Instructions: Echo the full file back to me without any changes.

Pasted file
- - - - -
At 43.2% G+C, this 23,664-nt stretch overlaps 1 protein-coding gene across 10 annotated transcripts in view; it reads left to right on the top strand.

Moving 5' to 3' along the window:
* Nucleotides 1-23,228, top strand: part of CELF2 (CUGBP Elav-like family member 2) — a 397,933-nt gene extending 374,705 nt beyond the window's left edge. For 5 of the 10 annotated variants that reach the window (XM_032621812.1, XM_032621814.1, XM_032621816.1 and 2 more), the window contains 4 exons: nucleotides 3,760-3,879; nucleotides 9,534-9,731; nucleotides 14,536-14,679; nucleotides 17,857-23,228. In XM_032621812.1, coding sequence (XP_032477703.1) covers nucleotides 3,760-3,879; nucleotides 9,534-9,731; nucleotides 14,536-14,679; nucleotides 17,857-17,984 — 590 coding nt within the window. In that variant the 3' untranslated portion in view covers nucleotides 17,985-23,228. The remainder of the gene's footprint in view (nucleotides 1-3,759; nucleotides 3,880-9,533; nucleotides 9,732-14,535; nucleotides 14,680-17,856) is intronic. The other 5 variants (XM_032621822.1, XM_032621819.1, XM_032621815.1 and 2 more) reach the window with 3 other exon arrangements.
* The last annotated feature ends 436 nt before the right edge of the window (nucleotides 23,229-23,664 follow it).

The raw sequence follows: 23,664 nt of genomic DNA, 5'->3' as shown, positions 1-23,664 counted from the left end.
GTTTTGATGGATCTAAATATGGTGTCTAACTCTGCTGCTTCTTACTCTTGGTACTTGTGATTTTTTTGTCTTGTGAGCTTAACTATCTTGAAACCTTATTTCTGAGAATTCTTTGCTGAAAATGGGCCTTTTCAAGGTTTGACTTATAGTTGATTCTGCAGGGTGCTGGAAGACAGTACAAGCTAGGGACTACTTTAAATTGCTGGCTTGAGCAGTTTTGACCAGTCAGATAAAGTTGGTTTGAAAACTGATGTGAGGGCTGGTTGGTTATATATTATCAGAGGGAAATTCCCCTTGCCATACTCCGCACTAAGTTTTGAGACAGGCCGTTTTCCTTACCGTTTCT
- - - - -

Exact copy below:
At 43.2% G+C, this 23,664-nt stretch overlaps 1 protein-coding gene across 10 annotated transcripts in view; it reads left to right on the top strand.

Moving 5' to 3' along the window:
* Nucleotides 1-23,228, top strand: part of CELF2 (CUGBP Elav-like family member 2) — a 397,933-nt gene extending 374,705 nt beyond the window's left edge. For 5 of the 10 annotated variants that reach the window (XM_032621812.1, XM_032621814.1, XM_032621816.1 and 2 more), the window contains 4 exons: nucleotides 3,760-3,879; nucleotides 9,534-9,731; nucleotides 14,536-14,679; nucleotides 17,857-23,228. In XM_032621812.1, coding sequence (XP_032477703.1) covers nucleotides 3,760-3,879; nucleotides 9,534-9,731; nucleotides 14,536-14,679; nucleotides 17,857-17,984 — 590 coding nt within the window. In that variant the 3' untranslated portion in view covers nucleotides 17,985-23,228. The remainder of the gene's footprint in view (nucleotides 1-3,759; nucleotides 3,880-9,533; nucleotides 9,732-14,535; nucleotides 14,680-17,856) is intronic. The other 5 variants (XM_032621822.1, XM_032621819.1, XM_032621815.1 and 2 more) reach the window with 3 other exon arrangements.
* The last annotated feature ends 436 nt before the right edge of the window (nucleotides 23,229-23,664 follow it).

The raw sequence follows: 23,664 nt of genomic DNA, 5'->3' as shown, positions 1-23,664 counted from the left end.
GTTTTGATGGATCTAAATATGGTGTCTAACTCTGCTGCTTCTTACTCTTGGTACTTGTGATTTTTTTGTCTTGTGAGCTTAACTATCTTGAAACCTTATTTCTGAGAATTCTTTGCTGAAAATGGGCCTTTTCAAGGTTTGACTTATAGTTGATTCTGCAGGGTGCTGGAAGACAGTACAAGCTAGGGACTACTTTAAATTGCTGGCTTGAGCAGTTTTGACCAGTCAGATAAAGTTGGTTTGAAAACTGATGTGAGGGCTGGTTGGTTATATATTATCAGAGGGAAATTCCCCTTGCCATACTCCGCACTAAGTTTTGAGACAGGCCGTTTTCCTTACCGTTTCT